Like all meningiomas, sphenoid wing meningiomas are slow-growing and predominantly benign, but they can be locally aggressive and invasive, causing a variety of symptoms. Due to their location, they can invade the frontal, temporal, orbital or sphenoid spaces. Early symptoms in the sphenoid ridge often include orbital nerve compression and optic nerve atrophy, as we saw in our patient. There is almost always proptosis, which may be minimal if the meningioma is en plaque vs. en masse, so this can be missed on initial evaluation. Ocular motor nerve palsies and cranial nerve V involvement are less common. In later stages, increased intracranial pressure, seizures and mental status changes are seen. Foster Kennedy syndrome, in which ipsilateral optic atrophy, contralateral papilledema and anosmia are present, can occur if there is raised intracranial pressure with frontal invasion.

Treatment is aimed at local control. Early surgical decompression, via either frontal craniotomy or a combined orbital approach, is indicated if the vision is affected or if there is intracranial extension. However, visual acuity has not been shown to stabilize or improve with early vs. late surgical decompression. Complete surgical resection is typically not a practical goal, and this was not attainable in our patient due to invasion of the tumor near important structures. Sphenoid wing meningiomas are at a high risk for recurrence or progression, primarily due to the difficulty in obtaining complete surgical resection at this location. However, long-term stability has been proven to be achievable in most cases. External beam radiation may prevent or delay recurrence and may be recommended if subtotal resection is performed. Recurrence after subtotal resection can be as high as 90% at 15-year follow-up, so monitoring is important. Serial MRI scans are typically used to track patients; however, some studies have successfully used CT scans as a more cost-effective method for monitoring exophthalmos and recurrence, with patient outcomes being comparable to conventional screening.

Our patient had prepapillary bilateral arterial loops that on first evaluation were thought to be optociliary shunt vessels. However, the differential diagnosis for acquired optociliary shunt vessels includes central retinal vein occlusion, glaucoma, optic nerve sheath mass, idiopathic intracranial hypertension and chronic papilledema. If our patient’s abnormal vessels were associated with her meningioma or pre-existing papilledema, an asymmetric or unilateral appearance would be expected. Her retinal exam was normal, and the pre-papillary vascular abnormalities were bilateral and symmetric. These vascular abnormalities were determined to be congenital remnants of Bergmeister’s papillae, and their presence was thought to be incidental.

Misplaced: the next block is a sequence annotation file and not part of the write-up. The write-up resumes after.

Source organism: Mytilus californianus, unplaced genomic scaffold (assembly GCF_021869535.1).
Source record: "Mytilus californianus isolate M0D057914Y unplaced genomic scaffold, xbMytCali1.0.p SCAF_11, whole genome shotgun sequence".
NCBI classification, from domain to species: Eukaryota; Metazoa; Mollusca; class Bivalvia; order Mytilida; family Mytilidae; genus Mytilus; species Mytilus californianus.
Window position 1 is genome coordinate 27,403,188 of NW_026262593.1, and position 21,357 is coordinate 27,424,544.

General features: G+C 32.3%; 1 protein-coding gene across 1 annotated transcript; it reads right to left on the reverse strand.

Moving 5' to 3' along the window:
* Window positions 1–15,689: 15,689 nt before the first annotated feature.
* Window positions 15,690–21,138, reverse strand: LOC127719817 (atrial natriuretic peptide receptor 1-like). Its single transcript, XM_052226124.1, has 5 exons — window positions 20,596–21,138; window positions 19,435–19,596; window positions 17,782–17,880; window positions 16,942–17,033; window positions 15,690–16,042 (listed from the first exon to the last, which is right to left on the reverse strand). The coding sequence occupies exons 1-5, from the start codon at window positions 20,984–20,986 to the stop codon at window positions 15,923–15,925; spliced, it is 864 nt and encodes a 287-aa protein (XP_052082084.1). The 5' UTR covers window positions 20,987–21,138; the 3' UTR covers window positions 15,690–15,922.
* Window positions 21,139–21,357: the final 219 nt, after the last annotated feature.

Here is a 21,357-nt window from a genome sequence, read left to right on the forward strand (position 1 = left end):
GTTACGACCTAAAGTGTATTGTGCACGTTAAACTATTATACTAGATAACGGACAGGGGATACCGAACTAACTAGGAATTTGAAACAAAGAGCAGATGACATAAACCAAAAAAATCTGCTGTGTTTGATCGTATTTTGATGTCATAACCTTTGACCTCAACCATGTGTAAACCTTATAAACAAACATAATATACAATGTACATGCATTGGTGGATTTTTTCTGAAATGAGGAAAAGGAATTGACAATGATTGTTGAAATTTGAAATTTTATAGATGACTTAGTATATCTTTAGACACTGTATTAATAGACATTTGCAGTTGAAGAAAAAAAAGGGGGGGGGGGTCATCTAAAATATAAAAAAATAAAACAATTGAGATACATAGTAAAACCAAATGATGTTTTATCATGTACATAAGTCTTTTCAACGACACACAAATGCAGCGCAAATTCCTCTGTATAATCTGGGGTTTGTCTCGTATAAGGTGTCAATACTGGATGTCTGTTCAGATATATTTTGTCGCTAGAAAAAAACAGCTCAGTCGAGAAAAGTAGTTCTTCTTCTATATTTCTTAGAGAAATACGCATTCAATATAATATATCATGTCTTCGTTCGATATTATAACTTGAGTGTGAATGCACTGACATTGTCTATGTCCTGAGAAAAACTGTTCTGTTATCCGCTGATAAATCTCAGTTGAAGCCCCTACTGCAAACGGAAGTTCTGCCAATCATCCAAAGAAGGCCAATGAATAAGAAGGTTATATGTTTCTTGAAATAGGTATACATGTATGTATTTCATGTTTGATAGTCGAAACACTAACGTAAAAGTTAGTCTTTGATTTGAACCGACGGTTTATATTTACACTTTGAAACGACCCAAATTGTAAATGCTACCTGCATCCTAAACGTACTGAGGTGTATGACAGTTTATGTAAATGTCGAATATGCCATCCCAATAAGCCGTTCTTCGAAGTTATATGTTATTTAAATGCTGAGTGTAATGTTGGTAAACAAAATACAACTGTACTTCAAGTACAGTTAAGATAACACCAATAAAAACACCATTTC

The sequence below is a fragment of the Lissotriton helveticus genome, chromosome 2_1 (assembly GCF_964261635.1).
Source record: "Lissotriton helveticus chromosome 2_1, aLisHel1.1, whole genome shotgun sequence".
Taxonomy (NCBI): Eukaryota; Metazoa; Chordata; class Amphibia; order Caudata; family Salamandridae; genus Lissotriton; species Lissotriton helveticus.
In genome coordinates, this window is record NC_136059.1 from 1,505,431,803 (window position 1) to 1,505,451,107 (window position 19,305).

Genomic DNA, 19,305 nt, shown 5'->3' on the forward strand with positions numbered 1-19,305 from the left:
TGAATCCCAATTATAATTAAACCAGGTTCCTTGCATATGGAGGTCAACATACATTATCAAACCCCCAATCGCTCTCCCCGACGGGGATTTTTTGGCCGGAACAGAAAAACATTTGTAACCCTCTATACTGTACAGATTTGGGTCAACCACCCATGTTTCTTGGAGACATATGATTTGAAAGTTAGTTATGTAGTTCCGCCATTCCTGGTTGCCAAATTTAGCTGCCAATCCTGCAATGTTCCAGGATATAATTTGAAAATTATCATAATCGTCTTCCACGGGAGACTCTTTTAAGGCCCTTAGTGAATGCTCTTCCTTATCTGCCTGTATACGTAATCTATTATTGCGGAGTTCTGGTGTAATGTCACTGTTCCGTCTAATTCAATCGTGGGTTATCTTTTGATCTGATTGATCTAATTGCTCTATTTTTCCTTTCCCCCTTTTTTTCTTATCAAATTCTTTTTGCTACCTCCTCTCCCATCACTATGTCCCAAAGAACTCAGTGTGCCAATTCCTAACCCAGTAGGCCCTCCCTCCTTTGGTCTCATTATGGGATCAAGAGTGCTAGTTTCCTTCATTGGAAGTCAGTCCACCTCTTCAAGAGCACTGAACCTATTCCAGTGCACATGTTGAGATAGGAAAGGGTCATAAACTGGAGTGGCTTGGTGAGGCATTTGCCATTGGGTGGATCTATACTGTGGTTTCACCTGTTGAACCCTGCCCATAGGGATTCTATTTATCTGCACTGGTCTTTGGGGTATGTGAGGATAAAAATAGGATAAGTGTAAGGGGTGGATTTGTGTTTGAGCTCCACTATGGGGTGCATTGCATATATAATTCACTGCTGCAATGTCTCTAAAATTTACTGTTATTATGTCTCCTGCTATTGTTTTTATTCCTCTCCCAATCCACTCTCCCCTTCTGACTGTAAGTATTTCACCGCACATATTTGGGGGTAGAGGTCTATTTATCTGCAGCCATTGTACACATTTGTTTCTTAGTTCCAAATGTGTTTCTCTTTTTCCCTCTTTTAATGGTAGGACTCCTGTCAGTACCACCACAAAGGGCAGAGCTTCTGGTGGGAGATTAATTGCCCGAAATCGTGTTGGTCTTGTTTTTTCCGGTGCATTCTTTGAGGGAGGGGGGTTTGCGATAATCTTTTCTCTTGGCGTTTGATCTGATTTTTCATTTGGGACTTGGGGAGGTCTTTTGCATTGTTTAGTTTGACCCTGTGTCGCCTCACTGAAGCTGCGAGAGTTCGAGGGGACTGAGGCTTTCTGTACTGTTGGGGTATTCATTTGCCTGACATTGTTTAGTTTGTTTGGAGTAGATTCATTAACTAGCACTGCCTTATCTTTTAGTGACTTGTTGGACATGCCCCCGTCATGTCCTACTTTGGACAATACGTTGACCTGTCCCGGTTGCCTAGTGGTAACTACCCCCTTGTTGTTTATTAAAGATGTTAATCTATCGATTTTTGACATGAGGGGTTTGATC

Follow-up

The patient underwent frontal craniotomy for debulking 3 weeks after her initial presentation. The surgery was uncomplicated, although the tumor could not be completely removed from her levator muscle. At her 1-month postoperative visit, her left eye vision had improved dramatically from counting fingers to 20/25, and she had mild left upper lid ptosis with residual proptosis. She will be followed with serial MRI scans to determine whether radiation therapy might be necessary in the future.

References:
  • Holds JB. Orbit, Eyelids, and Lacrimal System. 2011-2012 ed. American Academy of Ophthalmology; 2011:73-76.
  • Lee, JH. Meningiomas: Diagnosis, Treatment, and Outcome. Springer; 2009:67-85.
  • Miller NR, Newman NJ, eds. Walsh and Hoyt’s Clinical Neuro-Ophthalmology. 6th ed. Vol. 2. Lippincott Williams & Wilkins; 2004:1510-1515.
  • Sarcone P, Leclerq D, Héran F, Robert G. Long-term results with exophthalmos in a surgical series of 30 sphenoorbital meningiomas. J Neurosurg. 2009;111(5):1069-1077.
  • Schrell UM, Adams EF, Fahlbusch R, et al. Hormonal dependency of cerebral meningiomas. Part 1: Female sex steroid receptors and their significance as specific markers for adjuvant medical therapy. J Neurosurg. 1990;73(5):743-749.
  • Seizinger BR, de la Monte S, Atkins L, Gusella JF, Martuza RL. Molecular genetic approach to human meningioma: loss of genes on chromosome 22. Proc Natl Acad Sci USA. 1987;84(15):5419-5423.
  • Sleep TJ, Hodgkins PR, Honeybul S, et al. Visual function following neurosurgical optic nerve decompression for compressive optic neuropathy. Eye (Lond). 2003;17(5):571-578.
  • Yanoff M, Duker JS. Ophthalmology. 3rd ed. Philadelphia: Elsevier; 2009:868-871.
For more information:
  • Jennifer Renz, MD, and Thomas R. Hedges III, MD, can be reached at New England Eye Center, Tufts University School of Medicine, 750 Washington St., Box 450, Boston, MA 02111; 617-636-4219; fax: 617-636-4866; website: www.neec.com.
  • Edited by Catherine A. Cox, MD, and Jordana F. Goren MD, MS. They can be reached at New England Eye Center, Tufts University School of Medicine, 750 Washington St., Box 450, Boston, MA 02111; 617-636-4219; fax: 617-636-4866; website: www.neec.com.